Review: Trifonov Presents An ‘Enormously Satisfying’ Perspective At Carnegie
By Christopher Johnson, Contributing Writer, October 30, 2017
At twenty-six, Daniil Trifonov is already one of the world’s most exciting and successful pianists, and this season he became the youngest artist ever invited to create a Carnegie Hall “Perspectives” series. He gave the first of the seven recitals and concerts comprising that series—an illuminating, thoughtfully-configured survey of Chopin’s impact on music from his time to ours—this past Saturday evening on Carnegie’s main stage.
The first half of the program featured an inspired sequence of brief portraits and tributes by Schumann, Grieg, Barber, and Tchaikovsky, bracketed by imposing sets of variations by Mompou and Rachmaninoff. Some of this was familiar, some not so much, but Trifonov played it all with grace, poetry, and the occasional wry flash of wit, revealing depths of thought, feeling, and originality where it might not have been suspected—Grieg’s wild energy and roiling invention, for example, or the darkness, trouble, and hint of acid lurking in Barber’s nocturne. (Most of this music is on Trifonov’s new release from DG, and the rest is here. Mompou plays his variations—a wonderful set, alternately charming and eloquent, well worth spending time with and hearing from many perspectives—here.)
Then came Chopin’s “Funeral March” sonata, and all bets were off. Trifonov, as Alex Ross aptly notes, is one of those musicians who “give a hint of the unearthly, the diabolical. They tend to walk onstage hurriedly and bashfully, with little ceremony, and usher in bedlam from unseen regions.” Trifonov made the sonata’s opening movement more than usually dramatic, with strong contrasts between the principal motives but at the same time powerful, unexpected linkages that brought out the lyrical potential in the agitated first subject and the explosive tendencies of the more lyrical second. The scherzo was spooky and unsettling, with a weirdly lovely trio. Then bedlam.
The funeral march carries no tempo-marking in Chopin’s manuscript, nor in any of the early printed editions—the “Lento” commonly seen today seems to have been attached to it in Scholtz’s edition of 1879, thirty years after Chopin’s death—but in practice, it normally approximates a slow but natural walking-rhythm, lasting about eight minutes on average. Horowitz’s 1962 recording, at 7:45, is representative, with Rachmaninoff (6:11) and Hofmann (10:04) marking the extremes. On Saturday, Trifonov started out much slower than Hofmann and got slower as he went along, probably topping out somewhere between twelve and fifteen minutes—who knows? you got lost in it after a while. I have no idea what he was doing, but it was plainly what he meant, and he took the house with him: you could have heard a pin drop. After that, the brief, grizzling finale—Chopin described it as “the left hand in unison with the right, gossiping after the march”—was almost like a slap in the face.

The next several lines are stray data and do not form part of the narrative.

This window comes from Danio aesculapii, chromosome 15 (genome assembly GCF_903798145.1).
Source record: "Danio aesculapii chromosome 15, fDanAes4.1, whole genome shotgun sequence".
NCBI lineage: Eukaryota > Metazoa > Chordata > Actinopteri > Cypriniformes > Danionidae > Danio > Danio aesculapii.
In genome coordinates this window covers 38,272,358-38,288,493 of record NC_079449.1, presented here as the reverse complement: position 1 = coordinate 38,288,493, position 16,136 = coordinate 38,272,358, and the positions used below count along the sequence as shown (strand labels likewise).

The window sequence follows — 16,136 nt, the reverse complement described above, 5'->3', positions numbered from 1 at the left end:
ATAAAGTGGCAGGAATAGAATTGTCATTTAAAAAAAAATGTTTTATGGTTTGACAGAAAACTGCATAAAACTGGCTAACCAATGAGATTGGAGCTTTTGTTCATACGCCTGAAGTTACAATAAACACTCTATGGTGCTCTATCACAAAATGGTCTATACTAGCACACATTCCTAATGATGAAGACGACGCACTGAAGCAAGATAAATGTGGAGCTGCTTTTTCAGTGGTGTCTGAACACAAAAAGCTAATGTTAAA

Naturally, there was controversy, but that set in even before the Chopin. The house had been sold out more than a week in advance, but there were many empty seats, and at intermission you could hear unfavorable comparisons to Horowitz, and much merriment at the expense of some of Trifonov’s more fluid gestures. It’s hard to think why: few in this audience could have been around in 1929, when Horowitz was twenty-six; and if Trifonov needs to make little wavy motions with his arms and hands to get the effect of surrendering a note lovingly rather than leaving it, then more power to him, and God bless him.
Trifonov’s not perfect—he sometimes has tiny hiccups in extended chromatic runs, and in heated passages he can get so far ahead of himself that the next section seems to arrive before he’s thought what to do with it, as the trio of the Chopin scherzo appeared to have done Saturday night—but his technical endowment includes a magnificent left hand, able to sustain singing melody over enormous spans, with perfect trills, delicately varied and colored, while his grasp of structural and tonal relationships ensures that even the most complex shifting of gears will seem natural, necessary, and truly felt. There were many examples of the latter, most notably in that same scherzo: once it found its feet, the trio was exquisite, with breathtaking left-hand trills, and every transition through the rest of the movement carried absolute conviction. Trifonov is also remarkably good at making plausible rhetorical connections between movements: he omitted a few numbers from the Rachmaninoff, for example, but the join between variations 17 and 20 seemed just right; and the three final variations in the Mompou, comprising five wildly different moods and modes of address, seemed to grow and subside, naturally and inevitably, as a single rich thought.
It was all enormously satisfying—perhaps, to quote Ross again, not the kind of “sensation” that others may provide, but thoughtful, solid, and authentic. I suspect that few who were there—like it or not—will be able to stop thinking about it for some time to come, and rightly so: he gave us a lot to think about. And he’s only twenty-six.
Hommage à Chopin with Daniil Trifonov, piano, at Carnegie Hall on October 28, 2017.
MOMPOU Variations on a Theme of Chopin
SCHUMANN “Chopin” from Carnaval, Op. 9
GRIEG Studie, Op. 73, No. 5, “Hommage à Chopin”
BARBER Nocturne, Op. 33
TCHAIKOVSKY Un poco di Chopin
RACHMANINOFF Variations on a Theme of Chopin
CHOPIN Piano Sonata No. 2 in B-flat Minor, Op. 35
Cover: Daniil Trifonov at Carnegie Hall; photo: Jennifer Taylor.